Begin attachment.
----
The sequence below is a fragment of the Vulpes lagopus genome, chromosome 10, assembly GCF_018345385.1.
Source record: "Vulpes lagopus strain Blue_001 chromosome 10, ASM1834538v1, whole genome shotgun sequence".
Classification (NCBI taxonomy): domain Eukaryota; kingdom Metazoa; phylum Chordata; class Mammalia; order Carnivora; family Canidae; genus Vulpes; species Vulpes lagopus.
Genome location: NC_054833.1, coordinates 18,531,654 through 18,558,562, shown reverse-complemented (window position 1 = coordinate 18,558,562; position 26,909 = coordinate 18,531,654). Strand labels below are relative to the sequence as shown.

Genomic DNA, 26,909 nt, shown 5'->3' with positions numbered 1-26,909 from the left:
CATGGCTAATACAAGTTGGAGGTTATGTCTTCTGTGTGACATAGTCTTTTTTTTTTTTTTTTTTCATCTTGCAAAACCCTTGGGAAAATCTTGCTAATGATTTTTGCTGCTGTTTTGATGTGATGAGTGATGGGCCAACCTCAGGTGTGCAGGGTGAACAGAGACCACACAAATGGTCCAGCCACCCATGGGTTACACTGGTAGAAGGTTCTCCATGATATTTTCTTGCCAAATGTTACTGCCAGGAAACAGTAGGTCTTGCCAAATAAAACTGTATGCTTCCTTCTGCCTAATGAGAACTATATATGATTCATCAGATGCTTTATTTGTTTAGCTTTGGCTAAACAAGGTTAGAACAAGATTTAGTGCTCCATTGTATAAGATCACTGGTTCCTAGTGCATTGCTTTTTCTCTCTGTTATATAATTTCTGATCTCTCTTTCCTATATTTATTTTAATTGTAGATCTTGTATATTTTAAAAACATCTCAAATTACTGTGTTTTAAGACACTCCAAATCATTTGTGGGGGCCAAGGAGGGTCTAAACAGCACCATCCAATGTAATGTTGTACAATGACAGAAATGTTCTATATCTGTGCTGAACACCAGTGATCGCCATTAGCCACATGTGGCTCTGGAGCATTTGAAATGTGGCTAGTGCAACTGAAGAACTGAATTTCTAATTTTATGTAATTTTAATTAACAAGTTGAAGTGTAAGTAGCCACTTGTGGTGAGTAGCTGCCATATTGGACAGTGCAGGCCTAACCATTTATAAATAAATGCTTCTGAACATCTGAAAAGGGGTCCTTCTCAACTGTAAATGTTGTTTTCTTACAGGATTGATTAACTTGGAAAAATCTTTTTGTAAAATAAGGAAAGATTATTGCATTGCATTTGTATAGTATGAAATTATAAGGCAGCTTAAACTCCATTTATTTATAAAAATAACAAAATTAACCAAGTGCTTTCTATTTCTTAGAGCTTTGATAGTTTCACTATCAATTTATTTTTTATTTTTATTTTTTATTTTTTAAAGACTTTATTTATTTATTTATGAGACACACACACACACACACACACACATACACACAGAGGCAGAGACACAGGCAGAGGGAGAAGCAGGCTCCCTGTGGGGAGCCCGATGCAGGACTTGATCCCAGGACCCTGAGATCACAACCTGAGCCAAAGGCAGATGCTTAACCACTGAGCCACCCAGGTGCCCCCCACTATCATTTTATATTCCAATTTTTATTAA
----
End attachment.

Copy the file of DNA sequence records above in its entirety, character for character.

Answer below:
The sequence below is a fragment of the Vulpes lagopus genome, chromosome 10, assembly GCF_018345385.1.
Source record: "Vulpes lagopus strain Blue_001 chromosome 10, ASM1834538v1, whole genome shotgun sequence".
Classification (NCBI taxonomy): domain Eukaryota; kingdom Metazoa; phylum Chordata; class Mammalia; order Carnivora; family Canidae; genus Vulpes; species Vulpes lagopus.
Genome location: NC_054833.1, coordinates 18,531,654 through 18,558,562, shown reverse-complemented (window position 1 = coordinate 18,558,562; position 26,909 = coordinate 18,531,654). Strand labels below are relative to the sequence as shown.

Genomic DNA, 26,909 nt, shown 5'->3' with positions numbered 1-26,909 from the left:
CATGGCTAATACAAGTTGGAGGTTATGTCTTCTGTGTGACATAGTCTTTTTTTTTTTTTTTTTTCATCTTGCAAAACCCTTGGGAAAATCTTGCTAATGATTTTTGCTGCTGTTTTGATGTGATGAGTGATGGGCCAACCTCAGGTGTGCAGGGTGAACAGAGACCACACAAATGGTCCAGCCACCCATGGGTTACACTGGTAGAAGGTTCTCCATGATATTTTCTTGCCAAATGTTACTGCCAGGAAACAGTAGGTCTTGCCAAATAAAACTGTATGCTTCCTTCTGCCTAATGAGAACTATATATGATTCATCAGATGCTTTATTTGTTTAGCTTTGGCTAAACAAGGTTAGAACAAGATTTAGTGCTCCATTGTATAAGATCACTGGTTCCTAGTGCATTGCTTTTTCTCTCTGTTATATAATTTCTGATCTCTCTTTCCTATATTTATTTTAATTGTAGATCTTGTATATTTTAAAAACATCTCAAATTACTGTGTTTTAAGACACTCCAAATCATTTGTGGGGGCCAAGGAGGGTCTAAACAGCACCATCCAATGTAATGTTGTACAATGACAGAAATGTTCTATATCTGTGCTGAACACCAGTGATCGCCATTAGCCACATGTGGCTCTGGAGCATTTGAAATGTGGCTAGTGCAACTGAAGAACTGAATTTCTAATTTTATGTAATTTTAATTAACAAGTTGAAGTGTAAGTAGCCACTTGTGGTGAGTAGCTGCCATATTGGACAGTGCAGGCCTAACCATTTATAAATAAATGCTTCTGAACATCTGAAAAGGGGTCCTTCTCAACTGTAAATGTTGTTTTCTTACAGGATTGATTAACTTGGAAAAATCTTTTTGTAAAATAAGGAAAGATTATTGCATTGCATTTGTATAGTATGAAATTATAAGGCAGCTTAAACTCCATTTATTTATAAAAATAACAAAATTAACCAAGTGCTTTCTATTTCTTAGAGCTTTGATAGTTTCACTATCAATTTATTTTTTATTTTTATTTTTTATTTTTTAAAGACTTTATTTATTTATTTATGAGACACACACACACACACACACACACATACACACAGAGGCAGAGACACAGGCAGAGGGAGAAGCAGGCTCCCTGTGGGGAGCCCGATGCAGGACTTGATCCCAGGACCCTGAGATCACAACCTGAGCCAAAGGCAGATGCTTAACCACTGAGCCACCCAGGTGCCCCCCACTATCATTTTATATTCCAATTTTTATTAA